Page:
2 surgeons referred to nicotine in restricting blood vessels. This confused me, as the popularity for imitation cigarettes is becoming more popular in helping smokers to stop inhaling all the other more dangerous chemicals. Would a surgeon still refuse to perform a facelift on a woman who uses these inhalers but has stopped smoking cigarettes?
Is It the Nicotine Itself That Constricts Blood Vessels?
Doctor Answers 30
Nicotine Is a Vasoconstrictor
Does the nicotine produce vessel constriction?
Patient by patient
Nicotine does decrease the blood supply to certain areas of the body. As far as whether or not the surgery can be performed on nicotine alone it depends on many things.
# 1 the overall health of the patient
# 2 how long they have been off cigarettes
# 3 patient expectations about the decrease in results and increased healing time that will be required
It is about informed and detailed consent so that both the patient and the surgeon are on the same page. We all want the same goal of good results and happy patients. The best thing would be to stop nicotine all together. I do understand however that is not an easy thing to do!
Hope this helps.
Best of luck,
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Smoking and Facial Surgery
The best candidates for Lite Lift™ and other facelift surgery have a face and neck line beginning to sag, but whose skin has elasticity and whose bone structure is well defined and do not smoke Additionally, smoking may increase a chance of surgical complications and affect your #healing and the end result of your surgery. It's best to call your plastic #surgeon to better clarify. It's important to implement healthy lifestyle choices to not only prolong your surgical results, but most importantly, to reduce your risk of illness and disease which will impact your health. If you find it difficult to quit #smoking, speak to your physician who can provide information and programs that are properly designed to help you quit.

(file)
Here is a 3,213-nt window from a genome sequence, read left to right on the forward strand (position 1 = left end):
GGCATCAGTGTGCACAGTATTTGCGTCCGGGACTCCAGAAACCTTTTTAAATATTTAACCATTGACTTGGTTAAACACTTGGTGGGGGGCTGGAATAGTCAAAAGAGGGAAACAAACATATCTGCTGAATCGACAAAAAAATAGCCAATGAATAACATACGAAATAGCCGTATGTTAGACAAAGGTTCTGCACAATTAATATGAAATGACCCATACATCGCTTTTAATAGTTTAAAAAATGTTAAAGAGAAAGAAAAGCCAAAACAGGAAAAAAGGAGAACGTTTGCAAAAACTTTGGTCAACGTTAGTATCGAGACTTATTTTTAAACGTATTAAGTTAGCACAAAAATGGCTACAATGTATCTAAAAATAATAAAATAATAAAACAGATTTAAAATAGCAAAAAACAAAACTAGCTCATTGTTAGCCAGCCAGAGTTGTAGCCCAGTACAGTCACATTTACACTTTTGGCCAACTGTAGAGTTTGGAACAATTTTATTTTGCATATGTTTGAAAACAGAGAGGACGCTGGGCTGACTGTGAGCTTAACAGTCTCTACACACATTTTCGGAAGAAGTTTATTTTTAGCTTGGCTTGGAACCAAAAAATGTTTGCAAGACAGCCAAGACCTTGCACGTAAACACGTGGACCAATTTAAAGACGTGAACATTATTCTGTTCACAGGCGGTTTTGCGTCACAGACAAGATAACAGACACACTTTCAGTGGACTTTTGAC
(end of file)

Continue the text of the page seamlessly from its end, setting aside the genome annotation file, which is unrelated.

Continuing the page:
Why should I stop smoking before a facelift?
Many thanks for posting your question.
The key factor in cigarettes is the nicotine - this is a powerful drug that closes down the blood vessels that your facelift requires for good wound healing. Therefore smokers have a much higher incidence of complications after facelift surgery, including wound infections and problems healing.
In addition, smokers coughing after surgery can result in bleeding starting which may cause a haematoma (collection of blood) which will require further surgery to drain it.
Personally I do not perform facelift surgery on people who continue to smoke, as it is not worth the risk
Smoking and Facelift
Smoking will slow and complicate healing. In addition to nicotine, other factors such as carbon monoxide are harmful to the healing process.
Nicotine does cause blood vessel constricion
While cutting out all the bad chemicals in cigarettes is certainly more health beneficial than smoking cigarettes, nicotine (whether inhaled or taken as a patch, a pill, or gum) does cause blood vessel constriction, which can effect your results. For cosmetic procedures, most all plastic surgeons will require that you stop smoking at least 3 weeks before and 4 weeks after your procedure. This is because it isn't worth the risk that you will have some wound healing problems. Nicotine causes constriction to tiny blood vessels. Because these are the vessels that we depend on after surgery to get blood supply to your incisions to heal them, they are the most important (more important than the larger vessels in your body that are minimally effected by nicotine). For those smaller blood vessels, the slightest constriction (like that caused by nicotine) can have a huge effect. It's just not worth it. Make sure you've broken away from the nicotine before going under the cosmetic knife.
Nicotine and Surgery
Does nicotine constrict blood vessels?
These answers are for educational purposes and should not be relied upon as a substitute for medical advice you may receive from your physician. If you have a medical emergency, please call 911. These answers do not constitute or initiate a patient/doctor relationship.